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The nation in brief

by Compiled by Democrat-Gazette Staff From Wire Reports | February 18, 2021 at 3:54 a.m.

Ex-Epstein girlfriend claims guard abuse

NEW YORK -- Jeffrey Epstein's former girlfriend claimed through her lawyer that a guard physically abused her at a federal lockup in Brooklyn, and then she was punished for complaining about it.

Attorney Bobbi Sternheim wrote in a letter to a Manhattan federal judge Tuesday that the abuse occurred recently at the Metropolitan Detention Center as Ghislaine Maxwell was undergoing a pat down search in her isolation cell.

Maxwell, 59, is awaiting a July trial on charges that she recruited three teenage girls for Epstein to sexually abuse in the 1990s and committed perjury during 2016 depositions in a civil case. She has pleaded innocent.

Sternheim said the British socialite asked that a camera be used to capture what was occurring, but a guard "replied 'no.'"

"When Ms. Maxwell recoiled in pain and when she said she would report the mistreatment, she was threatened with disciplinary action," Sternheim said.

Days later, Maxwell was retaliated against for reporting the abuse when a guard ordered her into a shower to clean, sanitize, and scrub the walls with a broom, the lawyer said. She added that Maxwell was denied a request that the encounter with the guard in the tight space be recorded.

Informant to gangster to leave prison

BOSTON -- A former FBI agent convicted of second-degree murder for leaking information to Boston gangster James "Whitey" Bulger that led to the shooting death of a gambling executive will be released from prison on medical grounds, officials ruled Wednesday.

The Florida Commission on Offender Review voted 2-1 in favor of releasing 80-year-old John Connolly, who has cancer and is believed to have less than a year to live.

Connolly, who was Bulger's FBI handler, was sentenced to 40 years behind bars after being convicted in 2008 in the killing of World Jai Alai President John Callahan in Fort Lauderdale, Fla., in 1982. Connolly tipped off Bulger and another gangster, Stephen "The Rifleman" Flemmi, that Callahan was about to implicate the gang in a killing, authorities said.

Connolly was also found guilty in 2002 of tipping off Bulger, Flemmi and former New England mob boss Francis "Cadillac Fran" Salemme in late 1994 that they were about to be indicted. Connolly's tip allowed Bulger to flee and spend the next 16 years on the lam. Connolly served 10 years in prison in that case.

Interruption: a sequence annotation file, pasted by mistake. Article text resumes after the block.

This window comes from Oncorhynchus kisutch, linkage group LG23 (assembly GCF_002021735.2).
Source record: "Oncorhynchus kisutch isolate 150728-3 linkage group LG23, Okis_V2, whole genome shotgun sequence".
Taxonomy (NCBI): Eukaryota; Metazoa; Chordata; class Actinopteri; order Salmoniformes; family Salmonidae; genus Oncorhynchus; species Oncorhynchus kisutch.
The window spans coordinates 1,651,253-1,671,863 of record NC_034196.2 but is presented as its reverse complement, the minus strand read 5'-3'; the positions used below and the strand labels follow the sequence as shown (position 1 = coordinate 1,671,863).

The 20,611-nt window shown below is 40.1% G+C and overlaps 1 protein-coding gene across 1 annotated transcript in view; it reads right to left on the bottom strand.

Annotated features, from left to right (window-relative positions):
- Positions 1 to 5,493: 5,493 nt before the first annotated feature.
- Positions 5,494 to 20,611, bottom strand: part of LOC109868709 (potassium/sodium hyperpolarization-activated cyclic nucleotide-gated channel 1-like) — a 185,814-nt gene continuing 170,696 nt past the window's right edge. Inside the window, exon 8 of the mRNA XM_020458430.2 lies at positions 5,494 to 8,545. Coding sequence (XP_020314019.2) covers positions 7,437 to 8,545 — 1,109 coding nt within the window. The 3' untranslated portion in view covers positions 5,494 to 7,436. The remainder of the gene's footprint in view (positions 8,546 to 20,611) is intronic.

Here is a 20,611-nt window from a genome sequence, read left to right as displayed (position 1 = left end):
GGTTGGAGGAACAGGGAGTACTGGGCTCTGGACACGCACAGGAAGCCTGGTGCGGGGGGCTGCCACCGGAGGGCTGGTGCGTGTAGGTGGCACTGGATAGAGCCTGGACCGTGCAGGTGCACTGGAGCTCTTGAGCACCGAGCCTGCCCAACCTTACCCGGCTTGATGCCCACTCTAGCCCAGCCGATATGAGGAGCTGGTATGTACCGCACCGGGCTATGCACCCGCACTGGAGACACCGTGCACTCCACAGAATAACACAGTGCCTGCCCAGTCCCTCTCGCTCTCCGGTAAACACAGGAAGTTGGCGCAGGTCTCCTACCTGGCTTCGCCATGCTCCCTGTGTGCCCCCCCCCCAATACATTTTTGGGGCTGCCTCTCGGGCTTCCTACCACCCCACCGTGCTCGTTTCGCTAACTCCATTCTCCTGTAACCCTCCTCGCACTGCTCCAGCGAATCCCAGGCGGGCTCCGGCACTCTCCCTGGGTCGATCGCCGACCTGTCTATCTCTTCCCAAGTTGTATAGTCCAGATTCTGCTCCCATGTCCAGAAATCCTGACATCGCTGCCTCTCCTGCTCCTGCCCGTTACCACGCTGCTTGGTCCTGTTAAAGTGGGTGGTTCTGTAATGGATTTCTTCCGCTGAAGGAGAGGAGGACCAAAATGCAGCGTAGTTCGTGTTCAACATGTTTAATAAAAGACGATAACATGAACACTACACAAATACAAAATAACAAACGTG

Connolly's case damaged the FBI's reputation and prompted changes, like stricter guidelines for handling criminal informants. Connolly and Bulger's relationship helped inspire the 2006 Martin Scorsese film, "The Departed."

In a statement, Callahan's son said he is not opposed to Connolly's release, given his prognosis. Callahan's wife, Mary, also did not object.

Segregation-case judge's statue to move

AUGUSTA, Maine -- A Maine county commission has voted to move a statue of Melville Fuller, who was an Augusta native and the chief justice of the U.S. Supreme Court when the court decided Plessy v. Ferguson, the case that legalized racial segregation in 1896.

The Kennebec County board of commissioners voted unanimously Tuesday to move the statue, which sits in front of the county courthouse in Maine's capital. The statue, installed in 2013, was a gift from a cousin of Fuller's.

Fuller was the chief justice of the nation's highest court when it decided the Plessy v. Ferguson case. That decision established the "separate but equal" doctrine that permitted racial segregation and allowed the passage of Jim Crow laws. It was overturned in 1954 by the landmark Brown v. Board of Education decision that struck down racial segregation in public schools.

Commissioners will appoint a committee to decide where to move the statue.

Pipeline open to sites with tainted wells

JULIETTE, Ga. -- A middle Georgia county has turned on a pipeline providing water to some residents who said their wells have been poisoned by coal ash from a nearby power plant.

Monroe County commissioners gathered Tuesday for the connection of the first phase of a $16.3 million project that will serve up to 850 homes in Juliette and surrounding areas.

Altamaha Riverkeeper has previously tested wells around Juliette and found chemicals that it says indicate contamination by toxic heavy metals from the coal ash pond at Georgia Power Co.'s Plant Scherer. Some Juliette residents have been relying on water that the county was trucking to a fire station.

Representatives of Georgia Power say the company's 57 monitoring wells find no violations of federal drinking water standards. The unit of Atlanta-based Southern Co. has been buying out residents in some areas near the plant.

Dozens of Juliette residents sued Georgia Power last year, claiming groundwater pollution has resulted in people suffering from health problems including cancer and cardiovascular and immune disorders.

Georgia Power has denied any wrongdoing.


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